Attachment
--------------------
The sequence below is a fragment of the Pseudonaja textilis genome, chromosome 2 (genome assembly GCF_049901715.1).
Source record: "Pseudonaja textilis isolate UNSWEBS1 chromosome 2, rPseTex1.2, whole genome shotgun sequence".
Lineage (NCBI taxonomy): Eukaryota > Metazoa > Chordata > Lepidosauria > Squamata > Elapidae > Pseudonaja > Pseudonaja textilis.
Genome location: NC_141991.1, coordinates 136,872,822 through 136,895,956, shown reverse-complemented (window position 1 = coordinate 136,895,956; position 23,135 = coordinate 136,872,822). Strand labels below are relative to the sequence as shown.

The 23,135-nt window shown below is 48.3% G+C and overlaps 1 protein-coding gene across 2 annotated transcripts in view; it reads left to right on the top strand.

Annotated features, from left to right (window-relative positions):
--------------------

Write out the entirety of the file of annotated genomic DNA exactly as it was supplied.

The sequence below is a fragment of the Pseudonaja textilis genome, chromosome 2 (genome assembly GCF_049901715.1).
Source record: "Pseudonaja textilis isolate UNSWEBS1 chromosome 2, rPseTex1.2, whole genome shotgun sequence".
Lineage (NCBI taxonomy): Eukaryota > Metazoa > Chordata > Lepidosauria > Squamata > Elapidae > Pseudonaja > Pseudonaja textilis.
Genome location: NC_141991.1, coordinates 136,872,822 through 136,895,956, shown reverse-complemented (window position 1 = coordinate 136,895,956; position 23,135 = coordinate 136,872,822). Strand labels below are relative to the sequence as shown.

The 23,135-nt window shown below is 48.3% G+C and overlaps 1 protein-coding gene across 2 annotated transcripts in view; it reads left to right on the top strand.

Annotated features, from left to right (window-relative positions):